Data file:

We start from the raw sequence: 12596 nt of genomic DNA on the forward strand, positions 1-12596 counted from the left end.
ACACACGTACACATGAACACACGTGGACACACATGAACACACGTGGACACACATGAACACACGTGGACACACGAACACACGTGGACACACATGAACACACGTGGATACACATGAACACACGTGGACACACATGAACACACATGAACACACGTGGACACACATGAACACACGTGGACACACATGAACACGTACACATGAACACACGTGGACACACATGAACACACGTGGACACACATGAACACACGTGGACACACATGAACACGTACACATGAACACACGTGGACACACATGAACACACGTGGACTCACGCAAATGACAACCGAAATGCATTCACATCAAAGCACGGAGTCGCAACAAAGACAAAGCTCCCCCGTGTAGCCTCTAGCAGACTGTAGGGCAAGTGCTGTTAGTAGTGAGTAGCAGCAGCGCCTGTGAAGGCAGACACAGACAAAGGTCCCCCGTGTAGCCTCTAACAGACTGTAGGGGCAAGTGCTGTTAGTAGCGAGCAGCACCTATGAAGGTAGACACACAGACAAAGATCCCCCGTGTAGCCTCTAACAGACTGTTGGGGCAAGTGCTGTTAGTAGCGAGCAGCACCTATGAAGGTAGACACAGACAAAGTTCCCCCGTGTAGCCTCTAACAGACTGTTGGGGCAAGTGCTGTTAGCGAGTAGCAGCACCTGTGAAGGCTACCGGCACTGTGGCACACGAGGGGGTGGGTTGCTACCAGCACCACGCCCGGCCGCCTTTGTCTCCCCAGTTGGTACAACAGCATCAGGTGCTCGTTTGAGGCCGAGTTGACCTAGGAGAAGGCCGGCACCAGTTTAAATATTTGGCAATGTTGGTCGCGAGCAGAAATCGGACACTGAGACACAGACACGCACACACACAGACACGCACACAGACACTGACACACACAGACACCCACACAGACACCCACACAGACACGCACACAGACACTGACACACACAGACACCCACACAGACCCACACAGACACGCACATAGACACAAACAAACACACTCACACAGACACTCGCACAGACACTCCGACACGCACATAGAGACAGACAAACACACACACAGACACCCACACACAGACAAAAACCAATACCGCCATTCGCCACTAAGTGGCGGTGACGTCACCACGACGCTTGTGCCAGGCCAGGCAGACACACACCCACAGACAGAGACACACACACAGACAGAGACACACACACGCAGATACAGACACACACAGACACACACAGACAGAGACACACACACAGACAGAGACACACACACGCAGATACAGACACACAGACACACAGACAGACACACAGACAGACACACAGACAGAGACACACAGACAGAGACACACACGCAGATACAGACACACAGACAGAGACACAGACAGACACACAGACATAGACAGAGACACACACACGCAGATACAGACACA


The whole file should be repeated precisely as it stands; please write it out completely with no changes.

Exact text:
We start from the raw sequence: 12596 nt of genomic DNA on the forward strand, positions 1-12596 counted from the left end.
ACACACGTACACATGAACACACGTGGACACACATGAACACACGTGGACACACATGAACACACGTGGACACACGAACACACGTGGACACACATGAACACACGTGGATACACATGAACACACGTGGACACACATGAACACACATGAACACACGTGGACACACATGAACACACGTGGACACACATGAACACGTACACATGAACACACGTGGACACACATGAACACACGTGGACACACATGAACACACGTGGACACACATGAACACGTACACATGAACACACGTGGACACACATGAACACACGTGGACTCACGCAAATGACAACCGAAATGCATTCACATCAAAGCACGGAGTCGCAACAAAGACAAAGCTCCCCCGTGTAGCCTCTAGCAGACTGTAGGGCAAGTGCTGTTAGTAGTGAGTAGCAGCAGCGCCTGTGAAGGCAGACACAGACAAAGGTCCCCCGTGTAGCCTCTAACAGACTGTAGGGGCAAGTGCTGTTAGTAGCGAGCAGCACCTATGAAGGTAGACACACAGACAAAGATCCCCCGTGTAGCCTCTAACAGACTGTTGGGGCAAGTGCTGTTAGTAGCGAGCAGCACCTATGAAGGTAGACACAGACAAAGTTCCCCCGTGTAGCCTCTAACAGACTGTTGGGGCAAGTGCTGTTAGCGAGTAGCAGCACCTGTGAAGGCTACCGGCACTGTGGCACACGAGGGGGTGGGTTGCTACCAGCACCACGCCCGGCCGCCTTTGTCTCCCCAGTTGGTACAACAGCATCAGGTGCTCGTTTGAGGCCGAGTTGACCTAGGAGAAGGCCGGCACCAGTTTAAATATTTGGCAATGTTGGTCGCGAGCAGAAATCGGACACTGAGACACAGACACGCACACACACAGACACGCACACAGACACTGACACACACAGACACCCACACAGACACCCACACAGACACGCACACAGACACTGACACACACAGACACCCACACAGACCCACACAGACACGCACATAGACACAAACAAACACACTCACACAGACACTCGCACAGACACTCCGACACGCACATAGAGACAGACAAACACACACACAGACACCCACACACAGACAAAAACCAATACCGCCATTCGCCACTAAGTGGCGGTGACGTCACCACGACGCTTGTGCCAGGCCAGGCAGACACACACCCACAGACAGAGACACACACACAGACAGAGACACACACACGCAGATACAGACACACACAGACACACACAGACAGAGACACACACACAGACAGAGACACACACACGCAGATACAGACACACAGACACACAGACAGACACACAGACAGACACACAGACAGAGACACACAGACAGAGACACACACGCAGATACAGACACACAGACAGAGACACAGACAGACACACAGACATAGACAGAGACACACACACGCAGATACAGACACA